The HIPC initiative and the MDRI are not the first debt relief programs implemented by the G-8 countries (or G-7 depending on the time) in conjunction with the World Bank and IMF. They differ from previous programs due to having a particular emphasis on Africa, implementing write-offs for all debts rather than discounts, and requiring that monies freed up in the budget by debt relief be specifically allocated to poverty alleviation purposes (Burnside and Fanizza, 2004; Dessy & Vencatachellum, 2007; Easterly 2002). Dessy & Vencatachellum ( 2007) investigated the historical relationship between debt relief and social expenditures between 1989-93 and 1994-98. The amount of debt relief received by African countries between1989-2003 was $60 billion, which is approximately 10% of their GDP. Their investigation indicated that debt relief within these periods had increased resource allocation in public education and public health. By further looking into countries instead of the overall region, it identified that debt relief in conjunction with institutional reforms were the basis of increased expenditure in public health. However, public education expenditures were not dependant on institutional reforms. For example, Uganda allocated all its debt relief monies in poverty alleviation programs in the fiscal years of 1998-99 and 2000-01. In 2000-01, public health accounted for 13% of the budget compared to 2.9% in 1998-99 (Nannyonjo, 2001).
On the other hand, Dessy & Vencatachellum’s study on low-income African Countries found that debt relief coupled with improved political institutions has statistically significant positive correlation with public health and education expenditures. However, the correlation between debt relief and public health expenditures is statistically insignificant when only debt relief is taken into account (2007). Additionally, debt relief alone has a negative impact on public education expenditures (Dessy & Vencatachellum, 2007). This is consistent with the above-discussed theory that HIPCs are more prone to consume the debt relief amount than investing it in social sectors.
Impacts of debt relief on investments:
Debt relief programs such as the HIPC initiative and MDRI have been responsible behind increased public investments in many sub-Saharan (SSA) countries. A study conducted by Djimeu found that HIPC initiative is responsible for an annual 1.76% and 3.14% increase in public investment at the decision point and post-completion period of MDRI respectively (Djimeu, 2017). However, the study failed to find any correlation between this initiative and private sector investments. HIPC initiative does not encourage foreign direct investment either (Djimeu, 2017). This provides strong evidence that without significant institutional and governance structure reform; debt relief on its own will not attract private investment or foreign direct investment to supplement economic growth.
Long-term and short-term impacts of debt relief:
Since the early 1990s, various measures were taken to address the economic crisis in Africa. At that time most sub-Saharan African countries had comparatively high inflation rates, high budget deficits, and unsustainable debt to GDP ratios (Henry, 2007). HIPC initiative was a measure undertaken by the IMF and World Bank to tackle this economic crisis. A study conducted by Henry looked into the relationship between economic growth and debt relief in both the short run and long run (2007). It focused on World Bank data for the years 1990 to 2015, which were divided into 5-year increments for short-term results. According to the empirical data provided by Henry (2007), debt relief had no statistically significant influence on GDP in the short run; however, it had a positive impact on economic development in the long run. In the long run, there were positive correlations between debt relief and increased enrolment in schools, regulating corruption, improved political condition, and resource accumulation. It also reduced trade deficits both in the short and long run for African countries receiving assistance under the HIPC initiative. Debt relief did not have any significant impact on inflation in either the short or long run. However, many African countries experienced a short-run surge in inflation during the debt relief programs. The underlying factors behind this increase varied for different countries. For Ethiopia and Uganda, increasing currency production was responsible for 40% and 13% of the inflation increases (Simpasa et al., 2011). Kenya and Tanzania experienced the inflation increase due to surge of oil prices which accounted for 20% and 26% increase respectively (Simpasa et al., 2011).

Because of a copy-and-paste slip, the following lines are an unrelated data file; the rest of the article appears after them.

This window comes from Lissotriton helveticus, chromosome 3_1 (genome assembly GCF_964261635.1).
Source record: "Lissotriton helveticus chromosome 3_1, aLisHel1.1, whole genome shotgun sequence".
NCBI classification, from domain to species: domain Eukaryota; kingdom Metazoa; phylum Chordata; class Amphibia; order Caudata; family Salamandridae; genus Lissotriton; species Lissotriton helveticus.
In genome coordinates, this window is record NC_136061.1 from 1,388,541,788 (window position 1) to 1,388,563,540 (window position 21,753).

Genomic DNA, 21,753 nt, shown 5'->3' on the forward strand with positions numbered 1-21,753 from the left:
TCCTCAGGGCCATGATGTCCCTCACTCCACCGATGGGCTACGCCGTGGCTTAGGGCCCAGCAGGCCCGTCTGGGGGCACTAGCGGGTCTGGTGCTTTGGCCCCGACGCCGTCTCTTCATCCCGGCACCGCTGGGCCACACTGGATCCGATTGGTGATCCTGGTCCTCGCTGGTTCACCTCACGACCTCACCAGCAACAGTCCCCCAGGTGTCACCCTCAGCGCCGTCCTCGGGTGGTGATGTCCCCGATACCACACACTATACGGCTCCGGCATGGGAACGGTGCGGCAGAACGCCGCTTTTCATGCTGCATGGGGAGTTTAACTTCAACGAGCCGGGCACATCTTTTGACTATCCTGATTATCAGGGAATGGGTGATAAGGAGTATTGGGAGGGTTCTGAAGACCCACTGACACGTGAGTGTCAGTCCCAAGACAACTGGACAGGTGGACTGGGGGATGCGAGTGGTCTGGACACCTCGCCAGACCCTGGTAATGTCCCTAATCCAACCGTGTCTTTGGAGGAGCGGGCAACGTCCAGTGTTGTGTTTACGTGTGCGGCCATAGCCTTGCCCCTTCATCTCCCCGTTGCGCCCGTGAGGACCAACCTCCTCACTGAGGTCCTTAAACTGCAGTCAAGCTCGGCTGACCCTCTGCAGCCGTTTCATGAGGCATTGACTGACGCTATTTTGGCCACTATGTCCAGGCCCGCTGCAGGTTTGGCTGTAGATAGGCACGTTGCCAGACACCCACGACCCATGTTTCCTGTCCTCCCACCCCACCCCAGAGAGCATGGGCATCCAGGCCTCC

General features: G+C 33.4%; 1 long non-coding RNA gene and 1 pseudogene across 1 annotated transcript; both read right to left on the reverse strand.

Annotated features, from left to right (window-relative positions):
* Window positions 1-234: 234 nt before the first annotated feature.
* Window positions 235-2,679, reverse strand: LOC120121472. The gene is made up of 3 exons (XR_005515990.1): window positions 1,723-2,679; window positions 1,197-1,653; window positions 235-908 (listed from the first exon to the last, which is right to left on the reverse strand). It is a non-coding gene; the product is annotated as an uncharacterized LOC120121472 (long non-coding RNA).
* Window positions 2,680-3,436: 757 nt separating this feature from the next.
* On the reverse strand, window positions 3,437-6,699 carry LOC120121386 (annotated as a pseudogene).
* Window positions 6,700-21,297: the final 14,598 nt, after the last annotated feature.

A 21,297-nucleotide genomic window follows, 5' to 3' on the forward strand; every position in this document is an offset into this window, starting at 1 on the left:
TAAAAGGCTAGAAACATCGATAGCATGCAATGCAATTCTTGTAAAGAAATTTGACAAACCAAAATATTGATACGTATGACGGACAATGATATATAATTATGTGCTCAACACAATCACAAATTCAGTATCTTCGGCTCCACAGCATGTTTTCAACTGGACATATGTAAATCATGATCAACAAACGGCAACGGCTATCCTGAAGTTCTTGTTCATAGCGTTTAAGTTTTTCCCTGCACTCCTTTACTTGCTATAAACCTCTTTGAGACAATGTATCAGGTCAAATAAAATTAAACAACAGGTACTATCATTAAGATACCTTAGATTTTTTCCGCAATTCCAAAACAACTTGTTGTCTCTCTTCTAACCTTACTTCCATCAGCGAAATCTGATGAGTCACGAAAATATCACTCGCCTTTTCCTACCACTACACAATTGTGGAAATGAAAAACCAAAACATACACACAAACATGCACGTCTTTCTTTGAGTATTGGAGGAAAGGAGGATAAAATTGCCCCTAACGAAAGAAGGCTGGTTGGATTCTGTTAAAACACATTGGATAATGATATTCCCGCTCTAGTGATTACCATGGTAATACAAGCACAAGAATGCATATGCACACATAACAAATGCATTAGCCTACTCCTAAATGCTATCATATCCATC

Determinants of success:
As discussed earlier, without positive institutional reforms in African countries, debt relief initiatives will fail to attain one of its primary purposes of increased social expenditures. It is also documented that without proper institutions, HIPCs became further indebted even after continued debt assistance during 1980-1997 (Easterly, 2002). According to the study conducted by Easterly, HIPCs had performed worse on broad policy reforms based on World Bank’s ‘Country Policy and Institutional Assessment’ between 1980-97 (Easterly, 2002). Corruption due to flawed political institutions negatively impacted the success of debt relief programs. IMF programs were also vulnerable during political instability, especially during the election period in HIPCs (Aisen & Veiga, 2008).